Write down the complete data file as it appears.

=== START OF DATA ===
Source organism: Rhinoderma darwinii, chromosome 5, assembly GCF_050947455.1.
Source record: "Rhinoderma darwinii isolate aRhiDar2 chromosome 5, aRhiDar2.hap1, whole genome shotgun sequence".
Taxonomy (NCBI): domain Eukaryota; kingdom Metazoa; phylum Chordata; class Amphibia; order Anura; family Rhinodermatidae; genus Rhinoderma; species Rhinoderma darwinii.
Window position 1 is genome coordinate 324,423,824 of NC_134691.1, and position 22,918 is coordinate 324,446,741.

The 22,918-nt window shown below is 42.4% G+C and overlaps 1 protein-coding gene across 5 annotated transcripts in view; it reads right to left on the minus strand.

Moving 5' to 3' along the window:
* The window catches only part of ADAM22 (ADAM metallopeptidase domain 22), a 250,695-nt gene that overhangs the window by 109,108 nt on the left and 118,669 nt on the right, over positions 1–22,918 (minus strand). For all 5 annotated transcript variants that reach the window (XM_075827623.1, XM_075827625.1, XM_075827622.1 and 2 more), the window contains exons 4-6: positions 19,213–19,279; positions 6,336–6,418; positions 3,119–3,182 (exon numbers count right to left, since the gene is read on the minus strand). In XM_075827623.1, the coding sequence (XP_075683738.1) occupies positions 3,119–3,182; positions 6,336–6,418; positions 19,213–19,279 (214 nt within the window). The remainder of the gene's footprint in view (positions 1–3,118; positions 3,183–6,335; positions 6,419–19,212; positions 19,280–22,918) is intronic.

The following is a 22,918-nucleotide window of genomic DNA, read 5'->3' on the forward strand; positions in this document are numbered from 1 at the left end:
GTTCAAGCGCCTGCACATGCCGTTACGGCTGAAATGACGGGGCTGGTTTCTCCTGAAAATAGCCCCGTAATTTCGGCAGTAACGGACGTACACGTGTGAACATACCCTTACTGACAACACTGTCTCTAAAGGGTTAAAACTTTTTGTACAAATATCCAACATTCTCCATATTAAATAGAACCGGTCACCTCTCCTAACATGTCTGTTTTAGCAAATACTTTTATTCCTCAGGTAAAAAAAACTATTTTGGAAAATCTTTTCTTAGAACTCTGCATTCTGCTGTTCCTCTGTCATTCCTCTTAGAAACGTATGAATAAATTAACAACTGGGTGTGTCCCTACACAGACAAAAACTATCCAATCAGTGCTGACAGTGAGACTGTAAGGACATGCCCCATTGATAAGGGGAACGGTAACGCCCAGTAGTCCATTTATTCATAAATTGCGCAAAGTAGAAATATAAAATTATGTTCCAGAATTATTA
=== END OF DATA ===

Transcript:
Source organism: Rhinoderma darwinii, chromosome 5, assembly GCF_050947455.1.
Source record: "Rhinoderma darwinii isolate aRhiDar2 chromosome 5, aRhiDar2.hap1, whole genome shotgun sequence".
Taxonomy (NCBI): domain Eukaryota; kingdom Metazoa; phylum Chordata; class Amphibia; order Anura; family Rhinodermatidae; genus Rhinoderma; species Rhinoderma darwinii.
Window position 1 is genome coordinate 324,423,824 of NC_134691.1, and position 22,918 is coordinate 324,446,741.

The 22,918-nt window shown below is 42.4% G+C and overlaps 1 protein-coding gene across 5 annotated transcripts in view; it reads right to left on the minus strand.

Moving 5' to 3' along the window:
* The window catches only part of ADAM22 (ADAM metallopeptidase domain 22), a 250,695-nt gene that overhangs the window by 109,108 nt on the left and 118,669 nt on the right, over positions 1–22,918 (minus strand). For all 5 annotated transcript variants that reach the window (XM_075827623.1, XM_075827625.1, XM_075827622.1 and 2 more), the window contains exons 4-6: positions 19,213–19,279; positions 6,336–6,418; positions 3,119–3,182 (exon numbers count right to left, since the gene is read on the minus strand). In XM_075827623.1, the coding sequence (XP_075683738.1) occupies positions 3,119–3,182; positions 6,336–6,418; positions 19,213–19,279 (214 nt within the window). The remainder of the gene's footprint in view (positions 1–3,118; positions 3,183–6,335; positions 6,419–19,212; positions 19,280–22,918) is intronic.

The following is a 22,918-nucleotide window of genomic DNA, read 5'->3' on the forward strand; positions in this document are numbered from 1 at the left end:
GTTCAAGCGCCTGCACATGCCGTTACGGCTGAAATGACGGGGCTGGTTTCTCCTGAAAATAGCCCCGTAATTTCGGCAGTAACGGACGTACACGTGTGAACATACCCTTACTGACAACACTGTCTCTAAAGGGTTAAAACTTTTTGTACAAATATCCAACATTCTCCATATTAAATAGAACCGGTCACCTCTCCTAACATGTCTGTTTTAGCAAATACTTTTATTCCTCAGGTAAAAAAAACTATTTTGGAAAATCTTTTCTTAGAACTCTGCATTCTGCTGTTCCTCTGTCATTCCTCTTAGAAACGTATGAATAAATTAACAACTGGGTGTGTCCCTACACAGACAAAAACTATCCAATCAGTGCTGACAGTGAGACTGTAAGGACATGCCCCATTGATAAGGGGAACGGTAACGCCCAGTAGTCCATTTATTCATAAATTGCGCAAAGTAGAAATATAAAATTATGTTCCAGAATTATTA